CGIAR Gender News

Climate-smart innovations provide a window of opportunity to transform aquatic food systems

Innovation Photo: Finn Thilsted/WorldFish

WorldFish scientist Dr. Peerzadi Rumana Hossain explains how aquatic food innovations in Bangladesh can foster resilient, nature-positive food systems in the face of climate change. 

Food systems use half of the Earth's biocapacity and account for over a quarter of the global ecological footprint. Our methods of producing, supplying and consuming food are threatened by climate change while paradoxically contributing to carbon emissions. As demand for food production increases by the world's growing population, ensuring food and nutrition security within planetary boundaries requires urgent climate-smart food systems.

Aquatic foods—animals, plants and microorganisms harvested and grown from water—have a significant role in sustainably feeding and nourishing the world while reducing food systems’ ecological footprint. Globally, aquaculture increasingly dominates aquatic food production systems, and fish and other aquatic foods are among the most traded food commodities globally. Sustainable aquaculture produces less greenhouse gases than land-based livestock and crop-agriculture. Most importantly, aquatic foods are rich in protein and contain essential micronutrients that other food commodities cannot easily substitute. Often the most accessible and acceptable nutritious foods for many vulnerable communities in low- and middle-income countries they offer solutions for improving sustainable healthy diets.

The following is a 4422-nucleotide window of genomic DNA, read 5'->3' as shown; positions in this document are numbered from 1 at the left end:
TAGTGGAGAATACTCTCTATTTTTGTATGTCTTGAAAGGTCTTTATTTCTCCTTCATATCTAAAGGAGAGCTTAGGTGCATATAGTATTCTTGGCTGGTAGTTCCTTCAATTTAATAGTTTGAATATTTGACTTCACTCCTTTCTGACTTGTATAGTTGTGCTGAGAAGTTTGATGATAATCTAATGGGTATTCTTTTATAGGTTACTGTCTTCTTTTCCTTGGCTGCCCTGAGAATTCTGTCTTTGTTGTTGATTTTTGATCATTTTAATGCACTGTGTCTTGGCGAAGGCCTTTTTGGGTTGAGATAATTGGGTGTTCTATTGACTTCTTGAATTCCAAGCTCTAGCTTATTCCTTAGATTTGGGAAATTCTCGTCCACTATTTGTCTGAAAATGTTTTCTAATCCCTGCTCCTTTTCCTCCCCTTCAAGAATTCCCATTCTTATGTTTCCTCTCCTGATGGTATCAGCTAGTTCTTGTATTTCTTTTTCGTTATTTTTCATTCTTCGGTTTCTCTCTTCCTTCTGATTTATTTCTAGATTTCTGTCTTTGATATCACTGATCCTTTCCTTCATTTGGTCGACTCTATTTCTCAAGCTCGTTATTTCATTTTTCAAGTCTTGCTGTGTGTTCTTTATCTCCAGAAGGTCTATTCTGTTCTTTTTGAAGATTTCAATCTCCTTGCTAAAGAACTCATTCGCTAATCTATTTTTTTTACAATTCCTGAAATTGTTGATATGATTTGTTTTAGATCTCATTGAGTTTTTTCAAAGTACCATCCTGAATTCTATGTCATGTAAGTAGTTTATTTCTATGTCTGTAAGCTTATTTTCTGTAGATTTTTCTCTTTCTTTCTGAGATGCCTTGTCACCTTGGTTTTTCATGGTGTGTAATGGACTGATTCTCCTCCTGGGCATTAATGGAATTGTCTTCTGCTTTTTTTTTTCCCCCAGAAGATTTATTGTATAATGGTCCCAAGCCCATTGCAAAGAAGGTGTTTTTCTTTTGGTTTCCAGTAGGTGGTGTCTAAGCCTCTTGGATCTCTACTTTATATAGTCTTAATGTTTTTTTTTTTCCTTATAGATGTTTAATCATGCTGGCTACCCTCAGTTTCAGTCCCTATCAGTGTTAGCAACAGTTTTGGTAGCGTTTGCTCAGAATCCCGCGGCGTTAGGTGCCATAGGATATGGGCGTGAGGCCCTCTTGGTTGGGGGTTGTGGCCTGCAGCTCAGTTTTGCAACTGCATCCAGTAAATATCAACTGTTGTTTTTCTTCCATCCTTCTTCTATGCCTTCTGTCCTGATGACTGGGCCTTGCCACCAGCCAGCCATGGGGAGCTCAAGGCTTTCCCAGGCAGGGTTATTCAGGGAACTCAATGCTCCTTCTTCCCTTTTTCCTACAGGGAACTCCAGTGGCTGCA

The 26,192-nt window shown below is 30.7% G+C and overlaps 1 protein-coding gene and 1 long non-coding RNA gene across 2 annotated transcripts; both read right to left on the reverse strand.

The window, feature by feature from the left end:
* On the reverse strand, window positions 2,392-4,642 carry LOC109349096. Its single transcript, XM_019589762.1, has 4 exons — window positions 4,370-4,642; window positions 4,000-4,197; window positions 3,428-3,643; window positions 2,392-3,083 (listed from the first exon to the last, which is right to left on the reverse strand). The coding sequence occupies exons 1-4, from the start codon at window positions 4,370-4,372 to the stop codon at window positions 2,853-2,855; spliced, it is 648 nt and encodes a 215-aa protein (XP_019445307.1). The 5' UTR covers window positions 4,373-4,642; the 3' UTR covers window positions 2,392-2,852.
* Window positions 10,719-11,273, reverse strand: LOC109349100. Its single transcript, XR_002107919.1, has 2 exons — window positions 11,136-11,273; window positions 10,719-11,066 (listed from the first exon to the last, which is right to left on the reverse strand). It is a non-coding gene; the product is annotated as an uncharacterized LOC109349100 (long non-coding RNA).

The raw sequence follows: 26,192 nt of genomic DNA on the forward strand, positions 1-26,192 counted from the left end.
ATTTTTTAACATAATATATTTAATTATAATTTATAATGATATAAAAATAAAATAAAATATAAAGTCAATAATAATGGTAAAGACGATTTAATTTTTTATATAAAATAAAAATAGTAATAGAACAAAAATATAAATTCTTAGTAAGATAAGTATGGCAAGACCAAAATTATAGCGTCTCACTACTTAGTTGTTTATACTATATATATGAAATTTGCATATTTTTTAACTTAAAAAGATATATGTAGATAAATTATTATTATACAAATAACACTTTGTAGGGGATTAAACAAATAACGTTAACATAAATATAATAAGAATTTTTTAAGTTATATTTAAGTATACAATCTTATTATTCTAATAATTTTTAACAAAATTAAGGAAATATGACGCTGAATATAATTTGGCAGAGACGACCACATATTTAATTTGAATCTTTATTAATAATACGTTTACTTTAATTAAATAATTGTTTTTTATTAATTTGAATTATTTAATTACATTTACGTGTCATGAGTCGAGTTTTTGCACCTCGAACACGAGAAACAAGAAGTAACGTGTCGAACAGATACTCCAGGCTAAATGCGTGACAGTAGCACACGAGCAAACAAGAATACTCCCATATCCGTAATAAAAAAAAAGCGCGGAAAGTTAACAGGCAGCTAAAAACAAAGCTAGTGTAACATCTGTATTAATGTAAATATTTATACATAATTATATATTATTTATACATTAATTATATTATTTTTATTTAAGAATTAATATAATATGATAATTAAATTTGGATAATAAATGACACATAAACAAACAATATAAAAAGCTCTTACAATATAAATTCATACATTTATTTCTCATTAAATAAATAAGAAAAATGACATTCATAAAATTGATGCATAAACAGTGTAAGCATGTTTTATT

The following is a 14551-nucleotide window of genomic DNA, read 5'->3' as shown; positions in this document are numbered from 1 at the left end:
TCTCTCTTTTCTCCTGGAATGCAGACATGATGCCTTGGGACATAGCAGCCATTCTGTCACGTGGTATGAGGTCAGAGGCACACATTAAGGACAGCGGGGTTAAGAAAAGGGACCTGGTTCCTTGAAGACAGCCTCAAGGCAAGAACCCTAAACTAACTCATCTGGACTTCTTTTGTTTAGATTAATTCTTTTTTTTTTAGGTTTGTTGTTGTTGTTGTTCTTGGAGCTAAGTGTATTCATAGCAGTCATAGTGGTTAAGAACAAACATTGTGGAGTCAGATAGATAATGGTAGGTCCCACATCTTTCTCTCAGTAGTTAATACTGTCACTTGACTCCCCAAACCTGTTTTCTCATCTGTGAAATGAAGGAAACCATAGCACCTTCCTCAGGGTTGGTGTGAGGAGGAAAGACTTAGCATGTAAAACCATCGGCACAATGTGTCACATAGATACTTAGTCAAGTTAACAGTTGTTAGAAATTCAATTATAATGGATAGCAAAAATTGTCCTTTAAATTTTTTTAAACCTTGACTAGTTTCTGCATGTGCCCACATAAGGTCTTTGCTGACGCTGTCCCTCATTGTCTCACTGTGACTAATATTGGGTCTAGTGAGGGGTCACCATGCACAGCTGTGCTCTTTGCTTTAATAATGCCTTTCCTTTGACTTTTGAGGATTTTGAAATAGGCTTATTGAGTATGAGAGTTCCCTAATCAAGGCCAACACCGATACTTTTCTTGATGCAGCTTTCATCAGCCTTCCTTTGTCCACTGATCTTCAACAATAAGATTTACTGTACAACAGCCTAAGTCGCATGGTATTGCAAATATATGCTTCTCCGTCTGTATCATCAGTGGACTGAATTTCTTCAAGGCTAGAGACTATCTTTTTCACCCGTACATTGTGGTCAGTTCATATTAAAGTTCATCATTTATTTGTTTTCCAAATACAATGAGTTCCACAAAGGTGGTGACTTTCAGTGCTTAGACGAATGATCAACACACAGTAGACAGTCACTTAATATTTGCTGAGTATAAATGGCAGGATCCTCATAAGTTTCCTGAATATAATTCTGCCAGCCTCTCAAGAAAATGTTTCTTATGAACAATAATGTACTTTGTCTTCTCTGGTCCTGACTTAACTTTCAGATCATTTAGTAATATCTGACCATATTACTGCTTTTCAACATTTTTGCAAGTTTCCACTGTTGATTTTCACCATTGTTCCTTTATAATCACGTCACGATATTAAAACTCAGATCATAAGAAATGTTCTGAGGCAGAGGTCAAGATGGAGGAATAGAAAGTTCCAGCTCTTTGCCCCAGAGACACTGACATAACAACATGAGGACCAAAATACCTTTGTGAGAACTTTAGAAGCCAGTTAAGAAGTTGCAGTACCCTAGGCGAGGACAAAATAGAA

However, climate change-induced natural shocks and disasters, including erratic rain, floods, cyclones, droughts and heatwaves, as well as climate-induced warming, ocean acidification, sea-level rise, saltwater intrusion and salinization, are already affecting aquatic food systems and causing havoc for aquatic food producers worldwide.